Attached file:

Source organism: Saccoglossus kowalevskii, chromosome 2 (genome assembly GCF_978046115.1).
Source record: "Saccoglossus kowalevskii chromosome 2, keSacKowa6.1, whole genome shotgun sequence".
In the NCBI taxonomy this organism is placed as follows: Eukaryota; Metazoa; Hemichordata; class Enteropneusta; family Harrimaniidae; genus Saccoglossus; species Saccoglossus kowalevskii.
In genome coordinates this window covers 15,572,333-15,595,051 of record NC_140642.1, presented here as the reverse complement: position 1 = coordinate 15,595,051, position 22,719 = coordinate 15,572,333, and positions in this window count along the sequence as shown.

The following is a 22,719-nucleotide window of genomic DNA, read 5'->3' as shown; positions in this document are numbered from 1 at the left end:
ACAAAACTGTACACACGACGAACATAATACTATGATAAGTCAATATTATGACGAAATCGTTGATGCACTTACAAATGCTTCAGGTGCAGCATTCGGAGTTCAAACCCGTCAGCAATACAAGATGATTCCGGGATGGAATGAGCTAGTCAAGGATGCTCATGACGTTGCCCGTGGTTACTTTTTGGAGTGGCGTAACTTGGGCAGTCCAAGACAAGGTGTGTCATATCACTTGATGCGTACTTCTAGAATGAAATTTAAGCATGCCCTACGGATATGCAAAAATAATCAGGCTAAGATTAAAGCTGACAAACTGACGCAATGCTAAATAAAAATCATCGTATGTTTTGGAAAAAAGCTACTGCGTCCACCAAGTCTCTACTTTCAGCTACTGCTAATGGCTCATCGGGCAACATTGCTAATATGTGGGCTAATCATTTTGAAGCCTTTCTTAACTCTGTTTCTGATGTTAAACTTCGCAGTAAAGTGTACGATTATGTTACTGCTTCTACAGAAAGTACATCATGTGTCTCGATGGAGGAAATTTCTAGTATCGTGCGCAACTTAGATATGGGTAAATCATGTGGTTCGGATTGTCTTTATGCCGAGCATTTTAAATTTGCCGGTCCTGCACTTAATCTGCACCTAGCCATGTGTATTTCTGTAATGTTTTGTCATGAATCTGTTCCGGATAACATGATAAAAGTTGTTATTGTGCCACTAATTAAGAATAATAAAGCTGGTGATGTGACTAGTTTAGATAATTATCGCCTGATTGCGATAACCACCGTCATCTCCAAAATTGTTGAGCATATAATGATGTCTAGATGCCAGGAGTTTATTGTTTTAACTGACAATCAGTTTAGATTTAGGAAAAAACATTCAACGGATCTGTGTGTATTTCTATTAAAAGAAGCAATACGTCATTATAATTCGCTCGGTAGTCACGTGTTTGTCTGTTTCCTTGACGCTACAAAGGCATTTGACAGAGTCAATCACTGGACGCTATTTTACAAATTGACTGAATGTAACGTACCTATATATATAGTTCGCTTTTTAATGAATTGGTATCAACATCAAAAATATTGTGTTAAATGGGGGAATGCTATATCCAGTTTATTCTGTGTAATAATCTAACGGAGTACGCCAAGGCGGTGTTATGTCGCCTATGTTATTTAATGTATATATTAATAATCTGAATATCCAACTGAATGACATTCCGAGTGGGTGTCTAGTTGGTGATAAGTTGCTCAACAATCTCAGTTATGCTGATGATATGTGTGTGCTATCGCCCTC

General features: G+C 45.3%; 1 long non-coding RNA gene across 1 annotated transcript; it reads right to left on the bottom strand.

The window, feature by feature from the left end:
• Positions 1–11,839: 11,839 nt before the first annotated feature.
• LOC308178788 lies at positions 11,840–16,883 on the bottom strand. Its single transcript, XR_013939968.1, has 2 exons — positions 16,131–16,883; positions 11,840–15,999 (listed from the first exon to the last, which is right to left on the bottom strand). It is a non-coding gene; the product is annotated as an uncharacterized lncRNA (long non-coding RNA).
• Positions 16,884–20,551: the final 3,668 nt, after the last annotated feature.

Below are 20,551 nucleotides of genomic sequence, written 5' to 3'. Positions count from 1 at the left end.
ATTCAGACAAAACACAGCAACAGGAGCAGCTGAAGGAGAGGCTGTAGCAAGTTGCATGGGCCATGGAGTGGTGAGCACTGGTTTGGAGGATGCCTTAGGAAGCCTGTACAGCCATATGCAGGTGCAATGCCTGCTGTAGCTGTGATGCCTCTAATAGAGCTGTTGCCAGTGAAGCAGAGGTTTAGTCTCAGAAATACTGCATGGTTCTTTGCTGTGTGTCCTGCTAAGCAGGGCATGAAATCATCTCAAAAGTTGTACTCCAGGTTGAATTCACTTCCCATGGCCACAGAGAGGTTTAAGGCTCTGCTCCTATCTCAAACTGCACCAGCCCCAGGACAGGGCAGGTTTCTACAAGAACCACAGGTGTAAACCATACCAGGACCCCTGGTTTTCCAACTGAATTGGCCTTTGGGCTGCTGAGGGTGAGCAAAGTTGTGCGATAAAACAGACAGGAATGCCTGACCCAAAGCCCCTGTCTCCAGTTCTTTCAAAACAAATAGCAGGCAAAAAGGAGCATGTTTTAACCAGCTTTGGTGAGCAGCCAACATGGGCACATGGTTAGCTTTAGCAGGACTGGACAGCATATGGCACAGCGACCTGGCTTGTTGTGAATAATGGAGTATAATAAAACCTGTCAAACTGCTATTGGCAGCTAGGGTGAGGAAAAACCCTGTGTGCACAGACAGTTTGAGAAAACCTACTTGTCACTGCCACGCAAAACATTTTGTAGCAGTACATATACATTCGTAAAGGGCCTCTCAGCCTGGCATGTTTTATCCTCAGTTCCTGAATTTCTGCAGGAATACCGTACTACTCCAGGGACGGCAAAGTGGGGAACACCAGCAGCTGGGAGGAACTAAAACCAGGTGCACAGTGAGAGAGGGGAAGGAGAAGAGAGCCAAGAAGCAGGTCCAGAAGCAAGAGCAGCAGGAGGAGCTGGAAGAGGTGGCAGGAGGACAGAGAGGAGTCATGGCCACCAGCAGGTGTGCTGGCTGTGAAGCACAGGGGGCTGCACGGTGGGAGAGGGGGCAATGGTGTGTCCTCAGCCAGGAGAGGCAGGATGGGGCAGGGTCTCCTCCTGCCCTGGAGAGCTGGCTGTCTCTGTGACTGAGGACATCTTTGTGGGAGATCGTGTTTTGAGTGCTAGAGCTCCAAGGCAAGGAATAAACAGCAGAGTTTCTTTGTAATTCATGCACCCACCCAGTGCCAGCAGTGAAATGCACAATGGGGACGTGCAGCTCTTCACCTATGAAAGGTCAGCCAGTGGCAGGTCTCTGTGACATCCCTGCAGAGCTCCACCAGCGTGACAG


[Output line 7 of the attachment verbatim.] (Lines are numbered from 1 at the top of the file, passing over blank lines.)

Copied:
General features: G+C 45.3%; 1 long non-coding RNA gene across 1 annotated transcript; it reads right to left on the bottom strand.